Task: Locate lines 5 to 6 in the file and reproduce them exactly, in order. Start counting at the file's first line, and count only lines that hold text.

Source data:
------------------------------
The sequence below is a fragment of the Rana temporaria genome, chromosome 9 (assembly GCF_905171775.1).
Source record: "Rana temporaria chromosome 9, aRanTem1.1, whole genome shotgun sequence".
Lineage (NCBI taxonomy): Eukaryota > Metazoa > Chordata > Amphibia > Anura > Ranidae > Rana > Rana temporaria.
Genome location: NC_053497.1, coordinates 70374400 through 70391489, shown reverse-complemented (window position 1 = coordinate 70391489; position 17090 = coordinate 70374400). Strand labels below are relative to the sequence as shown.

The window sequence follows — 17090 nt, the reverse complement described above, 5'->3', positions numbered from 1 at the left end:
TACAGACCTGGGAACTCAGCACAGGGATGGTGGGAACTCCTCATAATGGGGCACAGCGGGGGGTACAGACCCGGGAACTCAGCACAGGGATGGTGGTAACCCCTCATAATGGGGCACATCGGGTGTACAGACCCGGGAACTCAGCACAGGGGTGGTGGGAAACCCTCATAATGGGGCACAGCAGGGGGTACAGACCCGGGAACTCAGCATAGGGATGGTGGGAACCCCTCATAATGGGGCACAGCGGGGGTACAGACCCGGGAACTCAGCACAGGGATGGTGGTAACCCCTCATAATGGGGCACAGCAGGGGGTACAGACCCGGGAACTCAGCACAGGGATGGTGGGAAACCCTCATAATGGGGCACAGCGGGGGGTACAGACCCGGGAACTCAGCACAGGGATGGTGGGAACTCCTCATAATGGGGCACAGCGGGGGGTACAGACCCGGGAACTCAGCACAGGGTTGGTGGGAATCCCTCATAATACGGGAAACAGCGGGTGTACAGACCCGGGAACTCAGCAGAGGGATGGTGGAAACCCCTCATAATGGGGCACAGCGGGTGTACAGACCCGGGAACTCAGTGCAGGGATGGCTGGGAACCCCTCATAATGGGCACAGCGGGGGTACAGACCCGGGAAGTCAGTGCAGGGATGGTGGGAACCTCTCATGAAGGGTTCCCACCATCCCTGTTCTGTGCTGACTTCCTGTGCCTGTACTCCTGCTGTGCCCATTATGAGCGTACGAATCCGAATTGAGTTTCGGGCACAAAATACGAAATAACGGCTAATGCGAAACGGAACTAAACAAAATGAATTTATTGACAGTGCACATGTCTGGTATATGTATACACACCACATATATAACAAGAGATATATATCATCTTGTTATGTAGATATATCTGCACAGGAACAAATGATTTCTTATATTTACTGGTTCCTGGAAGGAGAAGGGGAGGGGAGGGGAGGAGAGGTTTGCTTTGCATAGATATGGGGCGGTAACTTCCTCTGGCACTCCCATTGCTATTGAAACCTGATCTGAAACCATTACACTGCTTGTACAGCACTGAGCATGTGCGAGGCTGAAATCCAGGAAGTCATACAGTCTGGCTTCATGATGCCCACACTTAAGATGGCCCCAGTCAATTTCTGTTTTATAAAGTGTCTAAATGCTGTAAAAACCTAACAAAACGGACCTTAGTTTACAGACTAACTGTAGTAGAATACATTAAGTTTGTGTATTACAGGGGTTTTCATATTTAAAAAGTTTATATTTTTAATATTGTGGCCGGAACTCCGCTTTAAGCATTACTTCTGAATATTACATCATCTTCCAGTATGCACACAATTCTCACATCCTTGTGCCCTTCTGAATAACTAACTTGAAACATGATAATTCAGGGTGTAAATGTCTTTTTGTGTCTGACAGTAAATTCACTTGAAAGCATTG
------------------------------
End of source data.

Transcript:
The window sequence follows — 17090 nt, the reverse complement described above, 5'->3', positions numbered from 1 at the left end:
TACAGACCTGGGAACTCAGCACAGGGATGGTGGGAACTCCTCATAATGGGGCACAGCGGGGGGTACAGACCCGGGAACTCAGCACAGGGATGGTGGTAACCCCTCATAATGGGGCACATCGGGTGTACAGACCCGGGAACTCAGCACAGGGGTGGTGGGAAACCCTCATAATGGGGCACAGCAGGGGGTACAGACCCGGGAACTCAGCATAGGGATGGTGGGAACCCCTCATAATGGGGCACAGCGGGGGTACAGACCCGGGAACTCAGCACAGGGATGGTGGTAACCCCTCATAATGGGGCACAGCAGGGGGTACAGACCCGGGAACTCAGCACAGGGATGGTGGGAAACCCTCATAATGGGGCACAGCGGGGGGTACAGACCCGGGAACTCAGCACAGGGATGGTGGGAACTCCTCATAATGGGGCACAGCGGGGGGTACAGACCCGGGAACTCAGCACAGGGTTGGTGGGAATCCCTCATAATACGGGAAACAGCGGGTGTACAGACCCGGGAACTCAGCAGAGGGATGGTGGAAACCCCTCATAATGGGGCACAGCGGGTGTACAGACCCGGGAACTCAGTGCAGGGATGGCTGGGAACCCCTCATAATGGGCACAGCGGGGGTACAGACCCGGGAAGTCAGTGCAGGGATGGTGGGAACCTCTCATGAAGGGTTCCCACCATCCCTGTTCTGTGCTGACTTCCTGTGCCTGTACTCCTGCTGTGCCCATTATGAGCGTACGAATCCGAATTGAGTTTCGGGCACAAAATACGAAATAACGGCTAATGCGAAACGGAACTAAACAAAATGAATTTATTGACAGTGCACATGTCTGGTATATGTATACACACCACATATATAACAAGAGATATATATCATCTTGTTATGTAGATATATCTGCACAGGAACAAATGATTTCTTATATTTACTGGTTCCTGGAAGGAGAAGGGGAGGGGAGGGGAGGAGAGGTTTGCTTTGCATAGATATGGGGCGGTAACTTCCTCTGGCACTCCCATTGCTATTGAAACCTGATCTGAAACCATTACACTGCTTGTACAGCACTGAGCATGTGCGAGGCTGAAATCCAGGAAGTCATACAGTCTGGCTTCATGATGCCCACACTTAAGATGGCCCCAGTCAATTTCTGTTTTATAAAGTGTCTAAATGCTGTAAAAACCTAACAAAACGGACCTTAGTTTACAGACTAACTGTAGTAGAATACATTAAGTTTGTGTATTACAGGGGTTTTCATATTTAAAAAGTTTATATTTTTAATATTGTGGCCGGAACTCCGCTTTAAGCATTACTTCTGAATATTACATCATCTTCCAGTATGCACACAATTCTCACATCCTTGTGCCCTTCTGAATAACTAACTTGAAACATGATAATTCAGGGTGTAAATGTCTTTTTGTGTCTGACAGTAAATTCACTTGAAAGCATTG